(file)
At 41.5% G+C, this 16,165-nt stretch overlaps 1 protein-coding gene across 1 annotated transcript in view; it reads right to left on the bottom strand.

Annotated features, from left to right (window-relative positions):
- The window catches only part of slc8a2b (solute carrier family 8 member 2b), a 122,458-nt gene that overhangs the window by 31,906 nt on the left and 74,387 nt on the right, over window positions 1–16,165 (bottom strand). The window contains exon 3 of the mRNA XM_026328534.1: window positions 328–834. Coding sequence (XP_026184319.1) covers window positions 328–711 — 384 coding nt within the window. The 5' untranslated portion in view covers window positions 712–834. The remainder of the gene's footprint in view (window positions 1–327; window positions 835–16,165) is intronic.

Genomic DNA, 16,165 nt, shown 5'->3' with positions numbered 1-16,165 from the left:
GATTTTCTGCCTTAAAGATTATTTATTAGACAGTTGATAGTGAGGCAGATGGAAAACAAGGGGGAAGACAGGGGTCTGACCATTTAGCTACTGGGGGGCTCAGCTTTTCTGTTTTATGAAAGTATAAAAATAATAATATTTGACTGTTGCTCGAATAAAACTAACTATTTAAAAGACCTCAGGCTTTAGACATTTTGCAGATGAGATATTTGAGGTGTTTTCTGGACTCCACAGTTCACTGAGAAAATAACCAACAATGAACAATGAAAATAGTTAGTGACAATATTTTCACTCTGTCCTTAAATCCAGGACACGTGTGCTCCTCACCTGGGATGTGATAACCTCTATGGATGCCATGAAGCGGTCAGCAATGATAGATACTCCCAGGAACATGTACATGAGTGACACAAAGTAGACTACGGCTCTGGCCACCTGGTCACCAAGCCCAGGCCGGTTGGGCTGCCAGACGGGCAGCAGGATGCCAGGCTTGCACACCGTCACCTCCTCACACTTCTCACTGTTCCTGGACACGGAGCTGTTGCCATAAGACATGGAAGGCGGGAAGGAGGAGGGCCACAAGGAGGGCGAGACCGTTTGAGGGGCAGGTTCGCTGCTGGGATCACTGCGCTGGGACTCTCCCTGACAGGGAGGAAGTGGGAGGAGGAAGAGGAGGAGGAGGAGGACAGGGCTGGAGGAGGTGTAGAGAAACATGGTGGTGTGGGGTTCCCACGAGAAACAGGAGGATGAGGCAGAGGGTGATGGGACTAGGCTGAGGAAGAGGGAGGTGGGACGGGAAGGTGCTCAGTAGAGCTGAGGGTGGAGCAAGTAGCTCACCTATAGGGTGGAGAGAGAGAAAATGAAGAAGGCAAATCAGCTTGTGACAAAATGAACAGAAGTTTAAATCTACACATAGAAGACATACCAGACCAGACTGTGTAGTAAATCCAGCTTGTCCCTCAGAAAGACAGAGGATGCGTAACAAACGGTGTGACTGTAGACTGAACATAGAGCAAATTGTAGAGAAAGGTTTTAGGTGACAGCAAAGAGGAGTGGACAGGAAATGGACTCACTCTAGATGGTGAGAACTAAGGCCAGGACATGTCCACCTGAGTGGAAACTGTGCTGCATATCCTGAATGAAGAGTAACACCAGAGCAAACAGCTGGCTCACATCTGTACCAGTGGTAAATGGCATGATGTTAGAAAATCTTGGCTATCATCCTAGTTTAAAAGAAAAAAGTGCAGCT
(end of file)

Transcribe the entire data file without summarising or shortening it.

At 41.5% G+C, this 16,165-nt stretch overlaps 1 protein-coding gene across 1 annotated transcript in view; it reads right to left on the bottom strand.

Annotated features, from left to right (window-relative positions):
- The window catches only part of slc8a2b (solute carrier family 8 member 2b), a 122,458-nt gene that overhangs the window by 31,906 nt on the left and 74,387 nt on the right, over window positions 1–16,165 (bottom strand). The window contains exon 3 of the mRNA XM_026328534.1: window positions 328–834. Coding sequence (XP_026184319.1) covers window positions 328–711 — 384 coding nt within the window. The 5' untranslated portion in view covers window positions 712–834. The remainder of the gene's footprint in view (window positions 1–327; window positions 835–16,165) is intronic.

Genomic DNA, 16,165 nt, shown 5'->3' with positions numbered 1-16,165 from the left:
GATTTTCTGCCTTAAAGATTATTTATTAGACAGTTGATAGTGAGGCAGATGGAAAACAAGGGGGAAGACAGGGGTCTGACCATTTAGCTACTGGGGGGCTCAGCTTTTCTGTTTTATGAAAGTATAAAAATAATAATATTTGACTGTTGCTCGAATAAAACTAACTATTTAAAAGACCTCAGGCTTTAGACATTTTGCAGATGAGATATTTGAGGTGTTTTCTGGACTCCACAGTTCACTGAGAAAATAACCAACAATGAACAATGAAAATAGTTAGTGACAATATTTTCACTCTGTCCTTAAATCCAGGACACGTGTGCTCCTCACCTGGGATGTGATAACCTCTATGGATGCCATGAAGCGGTCAGCAATGATAGATACTCCCAGGAACATGTACATGAGTGACACAAAGTAGACTACGGCTCTGGCCACCTGGTCACCAAGCCCAGGCCGGTTGGGCTGCCAGACGGGCAGCAGGATGCCAGGCTTGCACACCGTCACCTCCTCACACTTCTCACTGTTCCTGGACACGGAGCTGTTGCCATAAGACATGGAAGGCGGGAAGGAGGAGGGCCACAAGGAGGGCGAGACCGTTTGAGGGGCAGGTTCGCTGCTGGGATCACTGCGCTGGGACTCTCCCTGACAGGGAGGAAGTGGGAGGAGGAAGAGGAGGAGGAGGAGGACAGGGCTGGAGGAGGTGTAGAGAAACATGGTGGTGTGGGGTTCCCACGAGAAACAGGAGGATGAGGCAGAGGGTGATGGGACTAGGCTGAGGAAGAGGGAGGTGGGACGGGAAGGTGCTCAGTAGAGCTGAGGGTGGAGCAAGTAGCTCACCTATAGGGTGGAGAGAGAGAAAATGAAGAAGGCAAATCAGCTTGTGACAAAATGAACAGAAGTTTAAATCTACACATAGAAGACATACCAGACCAGACTGTGTAGTAAATCCAGCTTGTCCCTCAGAAAGACAGAGGATGCGTAACAAACGGTGTGACTGTAGACTGAACATAGAGCAAATTGTAGAGAAAGGTTTTAGGTGACAGCAAAGAGGAGTGGACAGGAAATGGACTCACTCTAGATGGTGAGAACTAAGGCCAGGACATGTCCACCTGAGTGGAAACTGTGCTGCATATCCTGAATGAAGAGTAACACCAGAGCAAACAGCTGGCTCACATCTGTACCAGTGGTAAATGGCATGATGTTAGAAAATCTTGGCTATCATCCTAGTTTAAAAGAAAAAAGTGCAGCT